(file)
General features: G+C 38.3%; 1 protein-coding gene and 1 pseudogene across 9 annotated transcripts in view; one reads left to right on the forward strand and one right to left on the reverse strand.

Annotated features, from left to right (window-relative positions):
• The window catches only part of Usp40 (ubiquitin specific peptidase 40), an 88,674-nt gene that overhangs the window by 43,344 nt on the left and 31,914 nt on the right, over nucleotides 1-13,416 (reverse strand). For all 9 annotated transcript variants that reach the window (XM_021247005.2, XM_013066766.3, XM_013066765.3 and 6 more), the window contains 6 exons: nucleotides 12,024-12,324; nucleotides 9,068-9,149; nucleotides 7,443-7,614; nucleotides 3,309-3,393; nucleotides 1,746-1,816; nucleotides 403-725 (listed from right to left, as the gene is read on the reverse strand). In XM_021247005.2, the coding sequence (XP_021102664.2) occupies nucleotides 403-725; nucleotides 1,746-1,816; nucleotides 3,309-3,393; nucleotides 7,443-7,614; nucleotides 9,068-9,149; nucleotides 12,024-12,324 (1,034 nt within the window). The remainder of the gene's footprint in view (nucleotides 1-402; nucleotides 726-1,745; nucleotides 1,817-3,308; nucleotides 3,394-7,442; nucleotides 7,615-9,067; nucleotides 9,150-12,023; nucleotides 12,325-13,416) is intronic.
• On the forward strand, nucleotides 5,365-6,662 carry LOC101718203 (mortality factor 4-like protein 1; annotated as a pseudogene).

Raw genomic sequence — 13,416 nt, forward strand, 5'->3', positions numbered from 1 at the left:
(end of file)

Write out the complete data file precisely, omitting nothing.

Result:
General features: G+C 38.3%; 1 protein-coding gene and 1 pseudogene across 9 annotated transcripts in view; one reads left to right on the forward strand and one right to left on the reverse strand.

Annotated features, from left to right (window-relative positions):
• The window catches only part of Usp40 (ubiquitin specific peptidase 40), an 88,674-nt gene that overhangs the window by 43,344 nt on the left and 31,914 nt on the right, over nucleotides 1-13,416 (reverse strand). For all 9 annotated transcript variants that reach the window (XM_021247005.2, XM_013066766.3, XM_013066765.3 and 6 more), the window contains 6 exons: nucleotides 12,024-12,324; nucleotides 9,068-9,149; nucleotides 7,443-7,614; nucleotides 3,309-3,393; nucleotides 1,746-1,816; nucleotides 403-725 (listed from right to left, as the gene is read on the reverse strand). In XM_021247005.2, the coding sequence (XP_021102664.2) occupies nucleotides 403-725; nucleotides 1,746-1,816; nucleotides 3,309-3,393; nucleotides 7,443-7,614; nucleotides 9,068-9,149; nucleotides 12,024-12,324 (1,034 nt within the window). The remainder of the gene's footprint in view (nucleotides 1-402; nucleotides 726-1,745; nucleotides 1,817-3,308; nucleotides 3,394-7,442; nucleotides 7,615-9,067; nucleotides 9,150-12,023; nucleotides 12,325-13,416) is intronic.
• On the forward strand, nucleotides 5,365-6,662 carry LOC101718203 (mortality factor 4-like protein 1; annotated as a pseudogene).

Raw genomic sequence — 13,416 nt, forward strand, 5'->3', positions numbered from 1 at the left: